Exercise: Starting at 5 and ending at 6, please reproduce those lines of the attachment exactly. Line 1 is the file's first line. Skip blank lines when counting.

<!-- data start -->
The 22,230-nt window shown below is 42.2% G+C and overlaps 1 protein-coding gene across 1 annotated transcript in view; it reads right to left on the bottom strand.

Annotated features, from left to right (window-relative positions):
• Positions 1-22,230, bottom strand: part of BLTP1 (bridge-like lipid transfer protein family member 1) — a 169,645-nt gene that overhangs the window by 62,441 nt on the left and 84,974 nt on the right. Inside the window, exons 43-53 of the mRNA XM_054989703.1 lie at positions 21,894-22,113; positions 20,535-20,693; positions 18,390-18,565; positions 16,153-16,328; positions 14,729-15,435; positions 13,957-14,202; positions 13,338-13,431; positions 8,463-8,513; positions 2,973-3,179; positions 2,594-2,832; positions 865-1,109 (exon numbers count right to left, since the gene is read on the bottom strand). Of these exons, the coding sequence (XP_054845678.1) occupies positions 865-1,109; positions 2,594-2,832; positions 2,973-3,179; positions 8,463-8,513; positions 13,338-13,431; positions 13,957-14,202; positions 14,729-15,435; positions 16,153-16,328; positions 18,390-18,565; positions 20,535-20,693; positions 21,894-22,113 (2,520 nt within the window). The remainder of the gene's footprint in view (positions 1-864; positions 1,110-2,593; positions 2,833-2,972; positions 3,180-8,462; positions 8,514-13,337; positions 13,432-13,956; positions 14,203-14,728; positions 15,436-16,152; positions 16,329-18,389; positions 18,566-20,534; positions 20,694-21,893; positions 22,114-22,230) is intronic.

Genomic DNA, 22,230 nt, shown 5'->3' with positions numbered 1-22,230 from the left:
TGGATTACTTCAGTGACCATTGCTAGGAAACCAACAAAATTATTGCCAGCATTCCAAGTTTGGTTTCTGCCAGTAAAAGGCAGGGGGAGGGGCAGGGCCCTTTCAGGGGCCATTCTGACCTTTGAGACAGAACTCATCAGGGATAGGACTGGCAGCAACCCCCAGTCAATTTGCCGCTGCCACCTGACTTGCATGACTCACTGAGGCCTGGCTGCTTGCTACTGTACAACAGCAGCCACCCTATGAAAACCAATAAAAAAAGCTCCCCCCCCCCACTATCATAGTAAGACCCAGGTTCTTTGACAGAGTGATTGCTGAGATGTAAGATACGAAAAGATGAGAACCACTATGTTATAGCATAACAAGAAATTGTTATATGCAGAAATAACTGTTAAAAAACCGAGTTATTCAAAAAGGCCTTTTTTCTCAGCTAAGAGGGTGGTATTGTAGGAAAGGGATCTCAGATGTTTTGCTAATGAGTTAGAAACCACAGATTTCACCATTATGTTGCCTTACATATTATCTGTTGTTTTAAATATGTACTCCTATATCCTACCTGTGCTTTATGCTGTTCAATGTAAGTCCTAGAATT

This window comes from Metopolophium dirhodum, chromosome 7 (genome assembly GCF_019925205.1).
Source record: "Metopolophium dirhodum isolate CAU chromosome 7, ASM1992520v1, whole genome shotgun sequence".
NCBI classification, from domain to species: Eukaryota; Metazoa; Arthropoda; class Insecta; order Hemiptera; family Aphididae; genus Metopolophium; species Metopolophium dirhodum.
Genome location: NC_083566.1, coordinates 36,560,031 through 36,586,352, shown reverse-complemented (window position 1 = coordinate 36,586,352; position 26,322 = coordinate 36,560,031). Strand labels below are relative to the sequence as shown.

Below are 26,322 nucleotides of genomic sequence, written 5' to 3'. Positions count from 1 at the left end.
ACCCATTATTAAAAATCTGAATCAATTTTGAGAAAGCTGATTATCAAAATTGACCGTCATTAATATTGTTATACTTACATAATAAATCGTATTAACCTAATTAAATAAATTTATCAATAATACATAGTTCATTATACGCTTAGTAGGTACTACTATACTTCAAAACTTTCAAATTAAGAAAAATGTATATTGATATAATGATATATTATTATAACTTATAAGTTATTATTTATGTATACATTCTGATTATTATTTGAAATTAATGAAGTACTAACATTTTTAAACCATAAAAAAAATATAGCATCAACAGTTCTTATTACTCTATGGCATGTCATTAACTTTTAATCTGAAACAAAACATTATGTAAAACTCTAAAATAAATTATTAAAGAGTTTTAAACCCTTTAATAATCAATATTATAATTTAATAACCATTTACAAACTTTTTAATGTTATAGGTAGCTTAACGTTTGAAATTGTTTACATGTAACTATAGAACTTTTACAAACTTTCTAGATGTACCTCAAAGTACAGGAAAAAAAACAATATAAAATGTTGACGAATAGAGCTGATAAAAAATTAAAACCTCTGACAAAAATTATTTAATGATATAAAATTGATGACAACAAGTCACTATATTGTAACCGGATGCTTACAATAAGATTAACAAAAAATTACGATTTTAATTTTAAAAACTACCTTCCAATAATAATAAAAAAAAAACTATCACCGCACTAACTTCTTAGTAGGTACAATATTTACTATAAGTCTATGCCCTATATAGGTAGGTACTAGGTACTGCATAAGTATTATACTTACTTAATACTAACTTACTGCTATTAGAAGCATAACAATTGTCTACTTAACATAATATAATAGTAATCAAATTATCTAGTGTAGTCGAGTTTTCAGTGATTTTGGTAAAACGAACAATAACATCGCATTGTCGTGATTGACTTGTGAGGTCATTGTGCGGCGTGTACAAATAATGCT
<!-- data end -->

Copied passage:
TGGATTACTTCAGTGACCATTGCTAGGAAACCAACAAAATTATTGCCAGCATTCCAAGTTTGGTTTCTGCCAGTAAAAGGCAGGGGGAGGGGCAGGGCCCTTTCAGGGGCCATTCTGACCTTTGAGACAGAACTCATCAGGGATAGGACTGGCAGCAACCCCCAGTCAATTTGCCGCTGCCACCTGACTTGCATGACTCACTGAGGCCTGGCTGCTTGCTACTGTACAACAGCAGCCACCCTATGAAAACCAATAAAAAAAGCTCCCCCCCCCCACTATCATAGTAAGACCCAGGTTCTTTGACAGAGTGATTGCTGAGATGTAAGATACGAAAAGATGAGAACCACTATGTTATAGCATAACAAGAAATTGTTATATGCAGAAATAACTGTTAAAAAACCGAGTTATTCAAAAAGGCCTTTTTTCTCAGCTAAGAGGGTGGTATTGTAGGAAAGGGATCTCAGATGTTTTGCTAATGAGTTAGAAACCACAGATTTCACCATTATGTTGCCTTACATATTATCTGTTGTTTTAAATATGTACTCCTATATCCTACCTGTGCTTTATGCTGTTCAATGTAAGTCCTAGAATT

This window comes from Metopolophium dirhodum, chromosome 7 (genome assembly GCF_019925205.1).